Monday, August 08, 2005

❄ 9.11 Commission [I]: Adventures

The 9.11 Commission—formally the National Commission on Terrorist Attacks on the United States—was created by the US Congress and President via Public Law 107-306, 27 November 2002. The commission members deserve to be remembered: Thomas Kean, Lee Hamilton, Richard Ben-Veniste, Bob Kerrey, Fred F. Fielding, John Lehman, Jamie Gorelick, Timothy Roemer, Slade Gorton and James R. Thompson. With a staff, led by Philip Zelikow, their inquiries led to The 9/11 Commission Report and its recommendations for action.

When the commission’s mandate came to an end in August 2004 the members took an unusual decision: to remain focused on how their recommendations would fare. They created the 9/11 Public Discourse Project, which plans to issue a ‘report card’ in September 2005. To that end they have asked several executive agencies, including the White House and CIA, for information, but only Homeland Security said it planned to respond. From the rest: stonewall.

The Question

What has become of the 9.11 Commission?


Focus first on the smart decision to stay in business , even if as a private group, no longer possessed of subpoena powers. Their decision illustrates design at work. It strives for accountability. Did the bipartisan Commission doubt that Congress would itself be accountable, and hold the Executive to answer?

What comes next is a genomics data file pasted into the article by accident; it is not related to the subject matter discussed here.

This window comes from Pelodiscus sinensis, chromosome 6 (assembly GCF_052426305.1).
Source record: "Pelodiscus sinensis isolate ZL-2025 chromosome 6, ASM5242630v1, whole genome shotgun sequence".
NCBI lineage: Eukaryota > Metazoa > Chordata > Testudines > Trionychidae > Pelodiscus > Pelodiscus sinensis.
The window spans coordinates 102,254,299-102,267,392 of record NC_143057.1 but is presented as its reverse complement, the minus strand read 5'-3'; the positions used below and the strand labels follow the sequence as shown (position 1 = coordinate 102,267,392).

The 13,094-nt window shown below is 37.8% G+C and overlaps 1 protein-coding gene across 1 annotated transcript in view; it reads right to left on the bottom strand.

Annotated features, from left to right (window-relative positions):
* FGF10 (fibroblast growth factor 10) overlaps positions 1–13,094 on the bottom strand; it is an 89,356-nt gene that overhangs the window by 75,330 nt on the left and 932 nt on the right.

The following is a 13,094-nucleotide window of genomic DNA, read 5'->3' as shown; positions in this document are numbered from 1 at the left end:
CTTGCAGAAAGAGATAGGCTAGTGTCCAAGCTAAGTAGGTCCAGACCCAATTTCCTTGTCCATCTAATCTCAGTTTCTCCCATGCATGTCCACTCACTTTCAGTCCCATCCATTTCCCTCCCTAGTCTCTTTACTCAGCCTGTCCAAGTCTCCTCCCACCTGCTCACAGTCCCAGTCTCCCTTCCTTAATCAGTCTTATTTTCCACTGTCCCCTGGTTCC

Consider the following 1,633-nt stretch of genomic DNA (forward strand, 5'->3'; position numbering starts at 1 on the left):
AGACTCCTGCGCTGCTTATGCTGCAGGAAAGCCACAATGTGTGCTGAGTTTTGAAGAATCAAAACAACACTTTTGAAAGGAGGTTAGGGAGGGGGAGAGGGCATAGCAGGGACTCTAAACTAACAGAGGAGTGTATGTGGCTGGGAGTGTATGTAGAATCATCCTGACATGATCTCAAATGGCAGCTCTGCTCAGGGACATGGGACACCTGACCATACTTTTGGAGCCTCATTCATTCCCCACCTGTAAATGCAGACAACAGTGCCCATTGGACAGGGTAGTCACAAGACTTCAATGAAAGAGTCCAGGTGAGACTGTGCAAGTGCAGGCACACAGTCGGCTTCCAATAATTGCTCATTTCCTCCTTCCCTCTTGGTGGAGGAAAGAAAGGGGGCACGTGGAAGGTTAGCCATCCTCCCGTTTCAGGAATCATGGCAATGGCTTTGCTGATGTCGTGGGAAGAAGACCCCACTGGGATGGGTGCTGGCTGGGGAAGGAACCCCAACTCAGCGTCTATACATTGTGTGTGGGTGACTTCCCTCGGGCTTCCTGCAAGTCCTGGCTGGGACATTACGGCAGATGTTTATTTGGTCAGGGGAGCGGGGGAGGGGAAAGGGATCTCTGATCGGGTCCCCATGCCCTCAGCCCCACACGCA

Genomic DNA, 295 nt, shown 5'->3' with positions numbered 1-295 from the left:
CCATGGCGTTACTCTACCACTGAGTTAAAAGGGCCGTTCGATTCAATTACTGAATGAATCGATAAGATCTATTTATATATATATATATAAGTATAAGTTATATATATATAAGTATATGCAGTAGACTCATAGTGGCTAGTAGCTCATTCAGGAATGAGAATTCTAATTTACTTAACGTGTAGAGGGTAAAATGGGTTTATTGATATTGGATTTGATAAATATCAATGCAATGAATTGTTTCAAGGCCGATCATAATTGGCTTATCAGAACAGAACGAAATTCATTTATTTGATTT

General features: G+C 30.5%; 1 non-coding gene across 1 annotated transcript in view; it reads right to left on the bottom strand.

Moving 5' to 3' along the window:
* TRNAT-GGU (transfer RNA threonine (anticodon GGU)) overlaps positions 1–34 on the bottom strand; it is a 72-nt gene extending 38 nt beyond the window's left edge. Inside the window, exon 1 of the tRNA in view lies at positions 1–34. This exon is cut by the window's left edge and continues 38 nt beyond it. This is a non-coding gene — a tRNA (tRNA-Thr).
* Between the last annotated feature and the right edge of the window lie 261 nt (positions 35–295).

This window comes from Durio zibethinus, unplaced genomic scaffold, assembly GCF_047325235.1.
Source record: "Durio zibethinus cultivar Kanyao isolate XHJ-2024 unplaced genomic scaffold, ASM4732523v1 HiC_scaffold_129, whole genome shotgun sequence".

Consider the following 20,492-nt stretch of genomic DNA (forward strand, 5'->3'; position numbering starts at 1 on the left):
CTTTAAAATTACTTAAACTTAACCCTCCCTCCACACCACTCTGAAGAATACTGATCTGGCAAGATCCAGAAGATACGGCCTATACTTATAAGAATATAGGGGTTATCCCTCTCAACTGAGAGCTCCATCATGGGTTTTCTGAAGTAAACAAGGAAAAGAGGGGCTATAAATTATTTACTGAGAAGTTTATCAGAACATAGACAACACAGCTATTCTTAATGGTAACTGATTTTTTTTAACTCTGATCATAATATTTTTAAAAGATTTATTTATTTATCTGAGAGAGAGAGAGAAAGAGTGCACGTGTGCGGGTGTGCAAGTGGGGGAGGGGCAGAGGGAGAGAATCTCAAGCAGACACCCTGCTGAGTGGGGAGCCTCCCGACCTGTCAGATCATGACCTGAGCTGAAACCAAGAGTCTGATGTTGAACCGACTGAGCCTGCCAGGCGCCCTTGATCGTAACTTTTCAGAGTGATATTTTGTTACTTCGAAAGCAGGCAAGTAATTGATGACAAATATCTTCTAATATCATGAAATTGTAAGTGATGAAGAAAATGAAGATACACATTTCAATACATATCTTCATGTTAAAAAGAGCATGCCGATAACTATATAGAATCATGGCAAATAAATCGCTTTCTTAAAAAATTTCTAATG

Second, note the probem which Philip Shenon describes in the New York Times, 7 August. Officials whom the Public Discourse Project has asked to speak with it—including Rumsfeld, Rice, Goss, Mueller, and Card—have simply failed to respond. Most requests for information have been ignored.

This White House cloaks itself in secrecy, and the Republican Congress has done little to prompt disclosure.

The Political Design Problem

So here’s the design problem: how can citizens hold government to account for itself—even on a subject everyone agrees is of paramount importance—when neither Congress nor the Executive judge it in their interest to be subject to rational assessment?


[1] Philip Shenon, “9/11 Group Says White House Has Not Provided Files,” The New York Times, 7 August 2005.

[2] 9/11 Public Discourse Project:

[3] The 9/11 Commission.

[4] Report of the 9/11 Commission.

[Political Design 2005.08.08. Post 2.]


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